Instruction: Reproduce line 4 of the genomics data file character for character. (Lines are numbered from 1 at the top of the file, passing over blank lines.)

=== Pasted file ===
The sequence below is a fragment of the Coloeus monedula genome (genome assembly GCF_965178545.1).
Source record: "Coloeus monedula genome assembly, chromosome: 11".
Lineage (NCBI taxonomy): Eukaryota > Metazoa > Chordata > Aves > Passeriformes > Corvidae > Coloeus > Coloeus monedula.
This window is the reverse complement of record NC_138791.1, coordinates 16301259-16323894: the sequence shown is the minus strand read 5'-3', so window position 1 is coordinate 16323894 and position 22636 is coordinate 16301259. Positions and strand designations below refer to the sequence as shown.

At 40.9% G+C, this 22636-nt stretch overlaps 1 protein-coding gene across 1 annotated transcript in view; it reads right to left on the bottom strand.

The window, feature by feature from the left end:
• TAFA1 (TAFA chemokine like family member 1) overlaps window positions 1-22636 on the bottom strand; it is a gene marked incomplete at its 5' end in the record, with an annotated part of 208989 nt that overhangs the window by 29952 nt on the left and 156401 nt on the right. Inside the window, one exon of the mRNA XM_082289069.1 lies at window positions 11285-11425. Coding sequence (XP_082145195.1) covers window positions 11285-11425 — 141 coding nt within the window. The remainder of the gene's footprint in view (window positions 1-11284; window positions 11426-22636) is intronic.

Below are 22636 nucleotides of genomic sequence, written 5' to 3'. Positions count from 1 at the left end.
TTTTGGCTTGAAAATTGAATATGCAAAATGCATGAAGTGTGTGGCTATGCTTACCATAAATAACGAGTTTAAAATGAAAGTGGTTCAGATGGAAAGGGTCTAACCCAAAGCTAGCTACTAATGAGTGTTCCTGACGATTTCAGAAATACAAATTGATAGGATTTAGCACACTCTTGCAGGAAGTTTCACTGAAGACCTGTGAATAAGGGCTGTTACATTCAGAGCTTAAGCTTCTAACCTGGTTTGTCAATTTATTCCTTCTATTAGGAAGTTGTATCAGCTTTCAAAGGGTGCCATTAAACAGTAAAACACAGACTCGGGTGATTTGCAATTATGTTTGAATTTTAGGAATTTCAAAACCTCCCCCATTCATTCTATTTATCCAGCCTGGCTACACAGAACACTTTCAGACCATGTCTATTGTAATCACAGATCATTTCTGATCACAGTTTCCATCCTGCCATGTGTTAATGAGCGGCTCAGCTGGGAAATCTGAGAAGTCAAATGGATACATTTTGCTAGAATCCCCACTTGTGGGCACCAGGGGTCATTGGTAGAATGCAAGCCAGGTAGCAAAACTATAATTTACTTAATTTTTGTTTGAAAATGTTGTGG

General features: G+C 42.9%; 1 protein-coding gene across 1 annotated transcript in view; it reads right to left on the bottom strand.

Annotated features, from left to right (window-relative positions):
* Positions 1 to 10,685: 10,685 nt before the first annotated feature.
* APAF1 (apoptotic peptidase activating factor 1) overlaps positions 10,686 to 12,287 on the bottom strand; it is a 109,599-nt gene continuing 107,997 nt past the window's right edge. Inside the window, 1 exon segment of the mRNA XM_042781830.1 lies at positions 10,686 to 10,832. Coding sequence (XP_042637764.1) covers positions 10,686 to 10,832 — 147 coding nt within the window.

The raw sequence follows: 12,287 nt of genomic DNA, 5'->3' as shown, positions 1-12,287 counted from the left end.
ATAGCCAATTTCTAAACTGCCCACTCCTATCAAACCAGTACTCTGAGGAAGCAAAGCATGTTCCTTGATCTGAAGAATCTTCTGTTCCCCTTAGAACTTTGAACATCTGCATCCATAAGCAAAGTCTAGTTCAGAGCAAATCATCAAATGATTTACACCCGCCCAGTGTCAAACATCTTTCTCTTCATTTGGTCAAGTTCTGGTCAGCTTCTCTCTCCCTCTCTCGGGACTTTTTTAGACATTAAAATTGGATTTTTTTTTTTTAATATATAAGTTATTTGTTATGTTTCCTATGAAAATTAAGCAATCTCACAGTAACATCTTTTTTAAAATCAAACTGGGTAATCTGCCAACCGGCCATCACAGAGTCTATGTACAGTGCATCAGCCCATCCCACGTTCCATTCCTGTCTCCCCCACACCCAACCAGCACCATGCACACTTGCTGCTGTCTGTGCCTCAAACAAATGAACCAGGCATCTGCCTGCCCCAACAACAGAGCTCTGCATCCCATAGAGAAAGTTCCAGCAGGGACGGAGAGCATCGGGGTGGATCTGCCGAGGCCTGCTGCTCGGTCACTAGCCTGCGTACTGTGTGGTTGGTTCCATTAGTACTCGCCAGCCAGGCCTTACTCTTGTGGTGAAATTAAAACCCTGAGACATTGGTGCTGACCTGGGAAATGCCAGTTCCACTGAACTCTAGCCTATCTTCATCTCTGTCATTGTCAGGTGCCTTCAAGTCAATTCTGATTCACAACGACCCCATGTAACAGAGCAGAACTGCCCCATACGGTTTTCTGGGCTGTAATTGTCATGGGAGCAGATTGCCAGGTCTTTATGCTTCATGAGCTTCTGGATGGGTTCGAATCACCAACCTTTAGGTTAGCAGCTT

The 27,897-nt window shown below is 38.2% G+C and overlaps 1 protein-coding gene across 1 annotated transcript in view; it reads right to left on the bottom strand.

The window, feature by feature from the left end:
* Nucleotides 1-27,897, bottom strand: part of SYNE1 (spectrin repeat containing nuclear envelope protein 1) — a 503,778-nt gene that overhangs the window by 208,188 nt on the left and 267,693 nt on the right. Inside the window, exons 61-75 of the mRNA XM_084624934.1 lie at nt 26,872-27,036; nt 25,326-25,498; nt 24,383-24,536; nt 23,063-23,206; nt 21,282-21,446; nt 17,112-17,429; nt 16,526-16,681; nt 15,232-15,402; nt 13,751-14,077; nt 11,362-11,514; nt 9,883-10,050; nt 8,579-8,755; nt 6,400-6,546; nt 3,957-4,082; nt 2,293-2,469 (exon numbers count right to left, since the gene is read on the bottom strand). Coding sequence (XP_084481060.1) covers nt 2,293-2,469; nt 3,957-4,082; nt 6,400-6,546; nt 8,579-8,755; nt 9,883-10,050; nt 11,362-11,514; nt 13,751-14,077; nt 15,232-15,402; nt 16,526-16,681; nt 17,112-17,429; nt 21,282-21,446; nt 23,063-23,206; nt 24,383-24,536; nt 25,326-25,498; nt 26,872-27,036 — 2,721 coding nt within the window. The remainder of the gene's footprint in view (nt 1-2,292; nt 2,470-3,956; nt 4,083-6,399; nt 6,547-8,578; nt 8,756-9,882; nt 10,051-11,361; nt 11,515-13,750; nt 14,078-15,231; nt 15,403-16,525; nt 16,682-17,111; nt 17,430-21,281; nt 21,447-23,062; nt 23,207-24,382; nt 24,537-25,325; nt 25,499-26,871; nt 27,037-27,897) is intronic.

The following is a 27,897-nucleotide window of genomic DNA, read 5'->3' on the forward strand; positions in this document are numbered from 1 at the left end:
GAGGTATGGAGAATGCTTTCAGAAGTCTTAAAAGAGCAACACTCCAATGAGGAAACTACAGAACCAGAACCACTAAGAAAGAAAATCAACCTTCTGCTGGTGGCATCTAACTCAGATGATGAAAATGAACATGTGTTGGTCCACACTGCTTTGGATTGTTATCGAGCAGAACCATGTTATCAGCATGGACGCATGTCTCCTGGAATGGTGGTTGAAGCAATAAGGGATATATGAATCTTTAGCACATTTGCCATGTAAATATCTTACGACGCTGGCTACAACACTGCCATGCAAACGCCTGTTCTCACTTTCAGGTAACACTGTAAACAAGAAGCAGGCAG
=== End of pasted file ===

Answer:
This window is the reverse complement of record NC_138791.1, coordinates 16301259-16323894: the sequence shown is the minus strand read 5'-3', so window position 1 is coordinate 16323894 and position 22636 is coordinate 16301259. Positions and strand designations below refer to the sequence as shown.